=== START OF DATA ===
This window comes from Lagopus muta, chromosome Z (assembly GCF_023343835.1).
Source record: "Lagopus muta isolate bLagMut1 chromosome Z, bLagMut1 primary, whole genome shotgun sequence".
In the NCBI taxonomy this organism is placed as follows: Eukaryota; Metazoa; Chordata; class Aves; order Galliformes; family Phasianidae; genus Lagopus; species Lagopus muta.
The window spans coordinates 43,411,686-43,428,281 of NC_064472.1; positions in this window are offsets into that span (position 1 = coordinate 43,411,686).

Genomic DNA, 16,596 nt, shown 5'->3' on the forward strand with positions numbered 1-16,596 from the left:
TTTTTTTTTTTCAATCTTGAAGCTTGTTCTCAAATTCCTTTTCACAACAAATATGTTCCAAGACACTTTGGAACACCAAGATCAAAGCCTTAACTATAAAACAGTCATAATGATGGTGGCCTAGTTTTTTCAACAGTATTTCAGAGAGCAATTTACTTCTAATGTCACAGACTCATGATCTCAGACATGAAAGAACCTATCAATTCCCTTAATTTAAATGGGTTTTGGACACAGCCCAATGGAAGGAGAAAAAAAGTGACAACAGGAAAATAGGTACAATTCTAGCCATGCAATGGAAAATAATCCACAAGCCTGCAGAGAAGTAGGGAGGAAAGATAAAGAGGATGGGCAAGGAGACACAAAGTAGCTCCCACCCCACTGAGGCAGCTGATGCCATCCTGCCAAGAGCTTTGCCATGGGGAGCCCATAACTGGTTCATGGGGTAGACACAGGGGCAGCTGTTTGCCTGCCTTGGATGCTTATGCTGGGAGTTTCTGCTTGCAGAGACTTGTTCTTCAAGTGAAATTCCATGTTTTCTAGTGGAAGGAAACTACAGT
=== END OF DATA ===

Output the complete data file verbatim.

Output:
This window comes from Lagopus muta, chromosome Z (assembly GCF_023343835.1).
Source record: "Lagopus muta isolate bLagMut1 chromosome Z, bLagMut1 primary, whole genome shotgun sequence".
In the NCBI taxonomy this organism is placed as follows: Eukaryota; Metazoa; Chordata; class Aves; order Galliformes; family Phasianidae; genus Lagopus; species Lagopus muta.
The window spans coordinates 43,411,686-43,428,281 of NC_064472.1; positions in this window are offsets into that span (position 1 = coordinate 43,411,686).

Genomic DNA, 16,596 nt, shown 5'->3' on the forward strand with positions numbered 1-16,596 from the left:
TTTTTTTTTTTCAATCTTGAAGCTTGTTCTCAAATTCCTTTTCACAACAAATATGTTCCAAGACACTTTGGAACACCAAGATCAAAGCCTTAACTATAAAACAGTCATAATGATGGTGGCCTAGTTTTTTCAACAGTATTTCAGAGAGCAATTTACTTCTAATGTCACAGACTCATGATCTCAGACATGAAAGAACCTATCAATTCCCTTAATTTAAATGGGTTTTGGACACAGCCCAATGGAAGGAGAAAAAAAGTGACAACAGGAAAATAGGTACAATTCTAGCCATGCAATGGAAAATAATCCACAAGCCTGCAGAGAAGTAGGGAGGAAAGATAAAGAGGATGGGCAAGGAGACACAAAGTAGCTCCCACCCCACTGAGGCAGCTGATGCCATCCTGCCAAGAGCTTTGCCATGGGGAGCCCATAACTGGTTCATGGGGTAGACACAGGGGCAGCTGTTTGCCTGCCTTGGATGCTTATGCTGGGAGTTTCTGCTTGCAGAGACTTGTTCTTCAAGTGAAATTCCATGTTTTCTAGTGGAAGGAAACTACAGT